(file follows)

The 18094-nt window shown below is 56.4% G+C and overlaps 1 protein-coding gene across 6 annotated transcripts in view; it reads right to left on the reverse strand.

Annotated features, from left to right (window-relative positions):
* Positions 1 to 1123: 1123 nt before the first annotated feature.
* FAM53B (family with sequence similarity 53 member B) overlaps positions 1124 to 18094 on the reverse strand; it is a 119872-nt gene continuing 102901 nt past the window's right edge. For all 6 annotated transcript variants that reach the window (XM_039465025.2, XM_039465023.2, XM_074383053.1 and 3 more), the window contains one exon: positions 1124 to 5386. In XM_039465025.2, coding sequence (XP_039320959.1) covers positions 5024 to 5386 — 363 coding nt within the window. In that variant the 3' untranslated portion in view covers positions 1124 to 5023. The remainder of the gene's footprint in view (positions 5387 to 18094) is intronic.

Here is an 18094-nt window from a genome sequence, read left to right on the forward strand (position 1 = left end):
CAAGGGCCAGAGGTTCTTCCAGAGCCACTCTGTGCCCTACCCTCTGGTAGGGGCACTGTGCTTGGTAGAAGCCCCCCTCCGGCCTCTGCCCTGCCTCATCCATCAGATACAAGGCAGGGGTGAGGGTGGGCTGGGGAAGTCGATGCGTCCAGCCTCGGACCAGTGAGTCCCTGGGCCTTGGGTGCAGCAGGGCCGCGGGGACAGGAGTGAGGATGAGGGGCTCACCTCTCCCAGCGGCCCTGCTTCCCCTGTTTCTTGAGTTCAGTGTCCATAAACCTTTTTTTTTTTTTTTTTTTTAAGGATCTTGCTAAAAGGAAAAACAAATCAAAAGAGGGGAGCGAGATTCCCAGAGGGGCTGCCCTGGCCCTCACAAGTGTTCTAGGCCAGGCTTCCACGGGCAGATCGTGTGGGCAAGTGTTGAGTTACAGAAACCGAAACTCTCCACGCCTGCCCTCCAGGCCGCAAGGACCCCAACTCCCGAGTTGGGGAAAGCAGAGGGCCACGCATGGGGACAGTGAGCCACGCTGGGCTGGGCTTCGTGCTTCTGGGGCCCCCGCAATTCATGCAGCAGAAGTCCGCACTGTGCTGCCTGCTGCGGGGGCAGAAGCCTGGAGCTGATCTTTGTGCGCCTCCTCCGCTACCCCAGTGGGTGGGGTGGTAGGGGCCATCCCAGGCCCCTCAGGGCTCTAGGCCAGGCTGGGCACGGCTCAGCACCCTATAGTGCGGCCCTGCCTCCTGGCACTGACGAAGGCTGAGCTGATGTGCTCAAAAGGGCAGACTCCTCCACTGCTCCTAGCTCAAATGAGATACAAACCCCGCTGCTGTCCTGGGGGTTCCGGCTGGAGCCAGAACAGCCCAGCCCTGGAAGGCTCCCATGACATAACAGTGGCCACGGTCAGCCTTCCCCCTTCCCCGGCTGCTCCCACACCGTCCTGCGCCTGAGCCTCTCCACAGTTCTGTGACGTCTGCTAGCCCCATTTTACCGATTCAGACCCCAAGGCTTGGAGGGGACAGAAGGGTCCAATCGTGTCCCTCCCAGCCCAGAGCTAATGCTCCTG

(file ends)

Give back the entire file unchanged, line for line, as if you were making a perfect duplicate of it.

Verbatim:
The 18094-nt window shown below is 56.4% G+C and overlaps 1 protein-coding gene across 6 annotated transcripts in view; it reads right to left on the reverse strand.

Annotated features, from left to right (window-relative positions):
* Positions 1 to 1123: 1123 nt before the first annotated feature.
* FAM53B (family with sequence similarity 53 member B) overlaps positions 1124 to 18094 on the reverse strand; it is a 119872-nt gene continuing 102901 nt past the window's right edge. For all 6 annotated transcript variants that reach the window (XM_039465025.2, XM_039465023.2, XM_074383053.1 and 3 more), the window contains one exon: positions 1124 to 5386. In XM_039465025.2, coding sequence (XP_039320959.1) covers positions 5024 to 5386 — 363 coding nt within the window. In that variant the 3' untranslated portion in view covers positions 1124 to 5023. The remainder of the gene's footprint in view (positions 5387 to 18094) is intronic.

Here is an 18094-nt window from a genome sequence, read left to right on the forward strand (position 1 = left end):
CAAGGGCCAGAGGTTCTTCCAGAGCCACTCTGTGCCCTACCCTCTGGTAGGGGCACTGTGCTTGGTAGAAGCCCCCCTCCGGCCTCTGCCCTGCCTCATCCATCAGATACAAGGCAGGGGTGAGGGTGGGCTGGGGAAGTCGATGCGTCCAGCCTCGGACCAGTGAGTCCCTGGGCCTTGGGTGCAGCAGGGCCGCGGGGACAGGAGTGAGGATGAGGGGCTCACCTCTCCCAGCGGCCCTGCTTCCCCTGTTTCTTGAGTTCAGTGTCCATAAACCTTTTTTTTTTTTTTTTTTTTAAGGATCTTGCTAAAAGGAAAAACAAATCAAAAGAGGGGAGCGAGATTCCCAGAGGGGCTGCCCTGGCCCTCACAAGTGTTCTAGGCCAGGCTTCCACGGGCAGATCGTGTGGGCAAGTGTTGAGTTACAGAAACCGAAACTCTCCACGCCTGCCCTCCAGGCCGCAAGGACCCCAACTCCCGAGTTGGGGAAAGCAGAGGGCCACGCATGGGGACAGTGAGCCACGCTGGGCTGGGCTTCGTGCTTCTGGGGCCCCCGCAATTCATGCAGCAGAAGTCCGCACTGTGCTGCCTGCTGCGGGGGCAGAAGCCTGGAGCTGATCTTTGTGCGCCTCCTCCGCTACCCCAGTGGGTGGGGTGGTAGGGGCCATCCCAGGCCCCTCAGGGCTCTAGGCCAGGCTGGGCACGGCTCAGCACCCTATAGTGCGGCCCTGCCTCCTGGCACTGACGAAGGCTGAGCTGATGTGCTCAAAAGGGCAGACTCCTCCACTGCTCCTAGCTCAAATGAGATACAAACCCCGCTGCTGTCCTGGGGGTTCCGGCTGGAGCCAGAACAGCCCAGCCCTGGAAGGCTCCCATGACATAACAGTGGCCACGGTCAGCCTTCCCCCTTCCCCGGCTGCTCCCACACCGTCCTGCGCCTGAGCCTCTCCACAGTTCTGTGACGTCTGCTAGCCCCATTTTACCGATTCAGACCCCAAGGCTTGGAGGGGACAGAAGGGTCCAATCGTGTCCCTCCCAGCCCAGAGCTAATGCTCCTG